ADS-B” The future of air traffic control

The FAA plans to install 400 Automatic Dependent Surveillance Broadcast (ADS-B) ground stations by 2014, calling the satellite navigation capability the “backbone” of the Next Generation Air Transportation System (NGATS).

NGATS is a makeover of the ATC system, designed to triple air traffic capacity in the next 20 years.

ADS-B will ultimately replace the FAA’s aging radar network, which costs about $150 million a year to maintain and would cost an estimated $2.5 billion to upgrade. To build the entire ADS-B system, by contrast, will cost an estimated $1 billion, while it will cost $30 million annually to operate and maintain, FAA officials say.

The FAA plans to let vendors install and maintain the ADS-B equipment, and to lease services from them, just as the agency buys telecom services from telecommunications companies. This will reduce costs and give the agency greater flexibility, FAA officials say.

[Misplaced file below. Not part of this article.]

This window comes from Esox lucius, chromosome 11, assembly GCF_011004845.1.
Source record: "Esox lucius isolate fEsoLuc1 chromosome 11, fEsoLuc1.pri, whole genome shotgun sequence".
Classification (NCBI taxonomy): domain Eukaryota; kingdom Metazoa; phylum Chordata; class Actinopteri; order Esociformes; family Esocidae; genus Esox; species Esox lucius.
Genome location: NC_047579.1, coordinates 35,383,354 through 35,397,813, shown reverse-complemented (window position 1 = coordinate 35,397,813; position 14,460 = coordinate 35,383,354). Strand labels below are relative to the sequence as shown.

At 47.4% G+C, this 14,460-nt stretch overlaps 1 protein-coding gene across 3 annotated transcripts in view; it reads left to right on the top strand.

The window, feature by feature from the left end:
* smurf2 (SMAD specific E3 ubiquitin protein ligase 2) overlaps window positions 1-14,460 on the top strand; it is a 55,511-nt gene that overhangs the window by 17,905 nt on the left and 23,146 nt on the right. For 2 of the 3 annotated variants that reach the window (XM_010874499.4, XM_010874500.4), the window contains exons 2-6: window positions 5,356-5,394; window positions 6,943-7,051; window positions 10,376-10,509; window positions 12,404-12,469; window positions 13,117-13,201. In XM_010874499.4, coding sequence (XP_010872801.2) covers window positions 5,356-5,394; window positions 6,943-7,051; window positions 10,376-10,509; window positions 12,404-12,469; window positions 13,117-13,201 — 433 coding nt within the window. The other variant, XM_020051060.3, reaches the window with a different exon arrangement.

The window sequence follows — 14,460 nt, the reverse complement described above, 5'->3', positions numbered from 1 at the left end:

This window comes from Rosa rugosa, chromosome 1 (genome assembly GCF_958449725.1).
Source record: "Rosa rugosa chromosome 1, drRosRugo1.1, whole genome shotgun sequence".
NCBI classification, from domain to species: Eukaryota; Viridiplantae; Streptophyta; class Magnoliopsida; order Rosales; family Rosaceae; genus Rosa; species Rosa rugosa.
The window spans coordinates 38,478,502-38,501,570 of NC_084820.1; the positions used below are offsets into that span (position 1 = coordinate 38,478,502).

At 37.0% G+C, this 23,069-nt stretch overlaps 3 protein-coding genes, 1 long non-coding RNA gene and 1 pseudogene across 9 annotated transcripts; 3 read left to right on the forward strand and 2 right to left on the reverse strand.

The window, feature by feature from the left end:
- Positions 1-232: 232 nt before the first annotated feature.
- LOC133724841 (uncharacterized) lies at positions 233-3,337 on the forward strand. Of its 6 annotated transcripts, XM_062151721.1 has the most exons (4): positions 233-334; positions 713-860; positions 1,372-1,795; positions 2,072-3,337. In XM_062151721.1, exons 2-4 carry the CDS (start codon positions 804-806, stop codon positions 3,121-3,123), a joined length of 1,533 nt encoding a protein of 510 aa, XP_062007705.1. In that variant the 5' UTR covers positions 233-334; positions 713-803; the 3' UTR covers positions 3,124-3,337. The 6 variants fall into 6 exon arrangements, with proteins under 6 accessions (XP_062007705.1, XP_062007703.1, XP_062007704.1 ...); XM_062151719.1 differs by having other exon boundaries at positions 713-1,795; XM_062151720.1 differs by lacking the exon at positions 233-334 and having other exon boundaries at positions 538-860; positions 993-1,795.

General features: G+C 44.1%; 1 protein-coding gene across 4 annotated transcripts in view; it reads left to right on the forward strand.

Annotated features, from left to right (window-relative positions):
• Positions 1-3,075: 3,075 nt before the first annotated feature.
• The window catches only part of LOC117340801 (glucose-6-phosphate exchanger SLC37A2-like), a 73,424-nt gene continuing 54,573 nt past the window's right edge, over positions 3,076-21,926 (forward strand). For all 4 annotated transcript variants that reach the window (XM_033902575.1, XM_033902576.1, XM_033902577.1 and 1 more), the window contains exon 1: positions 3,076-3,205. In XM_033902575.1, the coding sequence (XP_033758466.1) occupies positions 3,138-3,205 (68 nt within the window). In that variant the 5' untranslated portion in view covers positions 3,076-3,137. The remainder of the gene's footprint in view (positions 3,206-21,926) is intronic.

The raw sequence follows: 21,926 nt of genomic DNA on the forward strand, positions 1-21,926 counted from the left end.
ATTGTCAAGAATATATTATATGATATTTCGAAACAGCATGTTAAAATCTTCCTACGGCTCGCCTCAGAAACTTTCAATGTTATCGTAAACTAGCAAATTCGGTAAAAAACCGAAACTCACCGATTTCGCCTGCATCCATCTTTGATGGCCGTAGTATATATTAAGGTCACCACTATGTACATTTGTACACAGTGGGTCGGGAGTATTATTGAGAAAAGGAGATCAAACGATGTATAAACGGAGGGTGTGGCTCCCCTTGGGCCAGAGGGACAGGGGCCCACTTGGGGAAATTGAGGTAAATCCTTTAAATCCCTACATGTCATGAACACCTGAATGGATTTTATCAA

The FAA plans to use two types of data links in its ADS-B implementation — one for general aviation aircraft and another for airliners. GA aircraft will be equipped with Universal Access Transceiver equipment, and airliners will use Mode S transponders on 1090 MHz as they do in Europe. The FAA also is looking at the possibility of rulemaking that would mandate the avionics necessary for implementing ADS-B across the national airspace system.

While it’s “inevitable” that the equipment will become mandatory, that doesn’t mean an immediate new expense for general aviation pilots, says Phil Boyer, president of the Aircraft Owners and Pilots Association (AOPA).

“It won’t be required aboard general aviation aircraft until it’s affordable and available everywhere,” he says.

FAA officials estimate it will take at least 20 years for the “full evolution” of ADS-B.

The agency has reserved $80 million for fiscal year 2007 to begin the initial implementation of ADS-B. This includes continuing to support the ADS-B infrastructure already installed along the East Coast and integrating ADS-B surveillance into the FAA’s current air traffic control systems.

The agency’s Joint Resources Council will meet in June to determine the next steps in beginning the transition to ADS-B.

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